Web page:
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The 3 Health Benefits I Notice from Eating Lots of Garlic

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Photo of garlic stack in marketPHOTO: PEERAWAT SONGBUNDIT/SHUTTERSTOCK.COM

One of my all-time favorite smells is garlic filling the room when it hits a pan and begins to sizzle. If you’re like me, you can appreciate that all good savory recipes start with garlic, olive oil, and a nice flame on the range. I know you know what I’m talking about. What you may not know are the many benefits that come from eating garlic.

People have known for centuries that garlic combats infections and disease. Its antibacterial, anti-fungal, anti-inflammatory, and anti-microbial properties make it an all-around superb natural healer. Newly focused research has shown that garlic is fantastic for a myriad of issues and may even fight cancer.

Garlic is a member of the allium family, and as such, contains a sulfuric compound called allicin. This is what makes it a powerhouse in the fight against cancer.

Garlic should be eaten raw, or as close to raw as possible, to get the full effect of allicin. When cooking with garlic, chop it before you begin to prep your other ingredients. Let it sit for 10-15 minutes, which will give the allicin adequate time to release before you pop it in the sauté pan. Whether you cook it as a base for other ingredients or mince it and add it to homemade salad dressing or meat, garlic is amazing for your health. Let’s look at three ways that garlic can make your life better.

Photo of female face with acnePHOTO: KJERSTIN_MICHAELA/PIXABAY.COM

Great Skin

Garlic contains sulfuric compounds that decrease inflammatory skin issues like acne, eczema, and psoriasis. I get that smelling like garlic is probably not top on your list of how to get great skin (or a date, for that matter), but a simple mask of coconut oil and garlic can do wonders for your skin. Should acne be a problem for you, you can peel and cut a clove of garlic and rub a slice of it over the affected area.

Way More Energy

Consuming garlic prior to hitting the gym might seem a wee bit odd, but you might want to give it a go! Garlic is packed with nutrients like vitamins B6 and C, manganese, selenium, and fiber. You get all of those benefits without a heavy calorie load, and you’ll even get a small bit of carbs and protein from it.

Photo of a women doing workout outdoorsPHOTO: PORT OF SAN DIEGO/FLICKR.COM

Garlic does your heart good, too. Research shows that consuming an amount comparable to four cloves was actually as powerful as a high blood pressure drug called Atenolol. Because smart red blood cells can turn the sulfuric compounds of garlic into hydrogen sulfide gas, blood pressure is lowered and blood vessels are widened.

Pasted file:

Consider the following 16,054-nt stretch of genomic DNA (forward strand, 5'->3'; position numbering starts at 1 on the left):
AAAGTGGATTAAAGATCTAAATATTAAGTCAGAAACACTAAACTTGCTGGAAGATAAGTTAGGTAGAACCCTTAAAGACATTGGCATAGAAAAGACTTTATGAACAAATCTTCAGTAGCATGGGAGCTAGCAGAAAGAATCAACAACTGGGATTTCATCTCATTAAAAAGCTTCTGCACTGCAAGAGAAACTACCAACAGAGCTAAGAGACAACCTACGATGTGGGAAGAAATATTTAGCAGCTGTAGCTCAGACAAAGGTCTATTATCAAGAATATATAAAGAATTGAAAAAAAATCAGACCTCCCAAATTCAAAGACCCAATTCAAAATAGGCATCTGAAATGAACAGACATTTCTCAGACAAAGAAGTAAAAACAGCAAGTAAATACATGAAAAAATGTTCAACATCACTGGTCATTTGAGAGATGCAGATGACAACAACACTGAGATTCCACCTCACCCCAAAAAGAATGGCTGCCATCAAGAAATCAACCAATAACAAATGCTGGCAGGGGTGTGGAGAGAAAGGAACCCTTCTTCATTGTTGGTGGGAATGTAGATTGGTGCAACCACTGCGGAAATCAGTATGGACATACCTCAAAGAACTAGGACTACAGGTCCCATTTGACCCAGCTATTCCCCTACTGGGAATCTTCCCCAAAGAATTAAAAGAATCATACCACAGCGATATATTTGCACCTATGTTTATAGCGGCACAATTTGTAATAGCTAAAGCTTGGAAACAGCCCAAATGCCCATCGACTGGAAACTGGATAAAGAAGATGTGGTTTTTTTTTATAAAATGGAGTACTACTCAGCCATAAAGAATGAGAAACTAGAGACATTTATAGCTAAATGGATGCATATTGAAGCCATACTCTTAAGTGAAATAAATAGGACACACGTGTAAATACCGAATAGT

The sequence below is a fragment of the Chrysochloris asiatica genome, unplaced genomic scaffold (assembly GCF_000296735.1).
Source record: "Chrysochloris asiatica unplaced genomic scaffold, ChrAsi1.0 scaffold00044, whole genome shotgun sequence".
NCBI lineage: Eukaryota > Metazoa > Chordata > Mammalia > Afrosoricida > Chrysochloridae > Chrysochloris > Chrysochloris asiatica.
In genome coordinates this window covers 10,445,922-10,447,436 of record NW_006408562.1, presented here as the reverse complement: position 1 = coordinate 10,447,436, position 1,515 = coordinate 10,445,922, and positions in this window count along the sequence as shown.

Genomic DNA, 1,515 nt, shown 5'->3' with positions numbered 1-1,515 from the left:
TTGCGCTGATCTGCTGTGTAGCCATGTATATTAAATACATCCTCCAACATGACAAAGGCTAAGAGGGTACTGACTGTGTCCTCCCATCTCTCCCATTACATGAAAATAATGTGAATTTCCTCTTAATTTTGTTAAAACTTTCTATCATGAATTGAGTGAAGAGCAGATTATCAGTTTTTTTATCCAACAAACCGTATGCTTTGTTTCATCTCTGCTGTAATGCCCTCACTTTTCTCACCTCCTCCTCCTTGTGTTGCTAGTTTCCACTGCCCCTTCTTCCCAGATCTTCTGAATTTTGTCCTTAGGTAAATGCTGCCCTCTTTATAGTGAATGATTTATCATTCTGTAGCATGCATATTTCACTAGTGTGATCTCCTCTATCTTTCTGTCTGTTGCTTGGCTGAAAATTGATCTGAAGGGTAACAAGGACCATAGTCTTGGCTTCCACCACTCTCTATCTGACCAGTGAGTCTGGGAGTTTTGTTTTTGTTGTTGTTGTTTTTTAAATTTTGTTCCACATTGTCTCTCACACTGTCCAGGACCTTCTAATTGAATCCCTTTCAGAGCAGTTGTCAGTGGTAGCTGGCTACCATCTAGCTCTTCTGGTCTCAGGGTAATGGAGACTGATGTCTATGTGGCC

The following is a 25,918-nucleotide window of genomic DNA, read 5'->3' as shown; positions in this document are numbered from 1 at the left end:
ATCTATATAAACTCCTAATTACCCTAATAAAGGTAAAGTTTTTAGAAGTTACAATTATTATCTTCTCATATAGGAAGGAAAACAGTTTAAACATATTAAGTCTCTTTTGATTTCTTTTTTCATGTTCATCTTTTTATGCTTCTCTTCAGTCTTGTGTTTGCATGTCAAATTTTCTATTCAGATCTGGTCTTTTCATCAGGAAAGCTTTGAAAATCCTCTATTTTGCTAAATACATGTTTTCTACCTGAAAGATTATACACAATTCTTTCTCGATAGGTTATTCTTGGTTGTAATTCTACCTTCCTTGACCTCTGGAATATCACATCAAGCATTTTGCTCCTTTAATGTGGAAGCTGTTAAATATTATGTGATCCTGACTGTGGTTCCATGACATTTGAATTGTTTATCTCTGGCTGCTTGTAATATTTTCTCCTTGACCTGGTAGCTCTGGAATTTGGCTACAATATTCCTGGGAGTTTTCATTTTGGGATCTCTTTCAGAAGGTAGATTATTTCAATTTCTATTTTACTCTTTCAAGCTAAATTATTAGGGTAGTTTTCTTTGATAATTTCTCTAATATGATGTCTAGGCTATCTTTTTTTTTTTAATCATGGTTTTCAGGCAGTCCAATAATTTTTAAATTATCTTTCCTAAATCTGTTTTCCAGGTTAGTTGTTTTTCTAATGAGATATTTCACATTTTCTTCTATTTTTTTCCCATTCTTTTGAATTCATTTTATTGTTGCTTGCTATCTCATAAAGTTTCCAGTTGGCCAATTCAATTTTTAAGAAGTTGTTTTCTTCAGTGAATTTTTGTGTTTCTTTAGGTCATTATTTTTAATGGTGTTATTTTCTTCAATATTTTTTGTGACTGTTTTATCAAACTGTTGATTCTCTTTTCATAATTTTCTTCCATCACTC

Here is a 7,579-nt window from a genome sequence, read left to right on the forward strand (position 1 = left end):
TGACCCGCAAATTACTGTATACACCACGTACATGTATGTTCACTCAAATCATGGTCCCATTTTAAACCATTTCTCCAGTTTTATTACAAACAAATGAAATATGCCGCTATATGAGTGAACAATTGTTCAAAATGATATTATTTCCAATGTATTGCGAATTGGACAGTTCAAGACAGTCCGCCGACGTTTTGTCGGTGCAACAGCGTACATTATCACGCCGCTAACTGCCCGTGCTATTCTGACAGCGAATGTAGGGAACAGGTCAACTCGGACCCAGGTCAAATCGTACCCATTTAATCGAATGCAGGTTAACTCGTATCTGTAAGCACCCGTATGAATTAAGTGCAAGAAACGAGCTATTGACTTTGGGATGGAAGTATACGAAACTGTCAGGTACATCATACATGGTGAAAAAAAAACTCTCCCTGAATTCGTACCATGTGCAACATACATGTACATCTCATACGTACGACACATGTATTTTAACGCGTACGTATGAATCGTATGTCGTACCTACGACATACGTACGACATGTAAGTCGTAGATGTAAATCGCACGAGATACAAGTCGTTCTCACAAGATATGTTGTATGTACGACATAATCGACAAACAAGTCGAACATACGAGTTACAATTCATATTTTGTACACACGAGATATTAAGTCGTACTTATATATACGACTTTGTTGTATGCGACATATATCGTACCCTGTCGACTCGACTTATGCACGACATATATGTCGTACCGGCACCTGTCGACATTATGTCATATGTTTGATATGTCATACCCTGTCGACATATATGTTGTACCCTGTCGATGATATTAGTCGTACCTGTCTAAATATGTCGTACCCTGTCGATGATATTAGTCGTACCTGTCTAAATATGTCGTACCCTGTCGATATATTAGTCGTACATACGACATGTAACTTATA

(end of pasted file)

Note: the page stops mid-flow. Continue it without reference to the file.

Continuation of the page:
Garlic also gives the “bad” cholesterol (LDL) a kick in the pants to the tune of lowering it by as much as 15%. It’s also been shown to prevent atherosclerosis, a cardiac disease that deposits plaque on the artery walls, which causes a hardening of the arteries and restricted blood flow.

Sick and Tired? Never!

Garlic is your immune system’s friend. Seriously. A study that took place during the height of the cold season in the UK discovered that those participants who used garlic had 60% fewer colds. Not only that, but the duration of the colds was shorter.

Photo of garlic with lemon and teaPHOTO: SOYKA/SHUTTERSTOCK.COM

Try steeping crushed garlic, lemon, and honey in hot water for an extremely effective cold remedy. Fancy that! Tea time isn’t just for our friends across the pond anymore.

Garlic is a superhero antioxidant against which inflammation-causing free radicals don’t stand a chance. Increased inflammation in the body can be a springboard for a whole slew of conditions like heart disease, diabetes, Alzheimer’s, and cancer. Garlic is also a must-have for anyone suffering from an autoimmune disease.

Garlic is useful against heavy metals in the blood, too. Arsenic, cadmium, lead, and mercury are all heavy metals that can come from a variety of sources such as lead paint ingestion, food, unsuitably coated food containers, medicines, industrial exposures, and air or water pollution. They can poison you and wreak havoc on your body. A study showed that use of garlic led to a 19% decrease in the blood lead concentration in men who worked in a battery factory.

While I don’t like to talk about too many disgusting topics, there’s one I must address: sometimes food has parasites and bacteria in it. I know, gross. But regular intake of garlic can combat the negative effects those little guys can have on your system. Research shows that fresh garlic can treat E. coli, Staphylococcus aureus, and Salmonella enteritidis.

Used topically, garlic ground into a paste and combined with coconut oil can help with areas of the skin impacted by parasites or worms. Athlete’s foot and jock itch can also be treated with an addition of garlic to your diet.

Photo of garlic clovesPHOTO: SHAYAPAK JANSAVANG/SHUTTERSTOCK.COM

Summary

Okay, let’s get back to the good stuff.  I’ve used garlic not only in tea form and in cooking, as I mentioned before, but I’ve also thrown a couple of cloves in the blender with olive oil, some fresh raspberries, a bit of apple cider vinegar, and raw honey to make a delightful and healthy vinaigrette.

There are so many wonderful ways to incorporate garlic into your life. It’s been around for a very long time and has been used by humans for its healthy and distinctive benefits. Bottom line, garlic is a delicious addition to any diet and can be used in a variety of ways. So go on, try a little today and feel amazing tomorrow!

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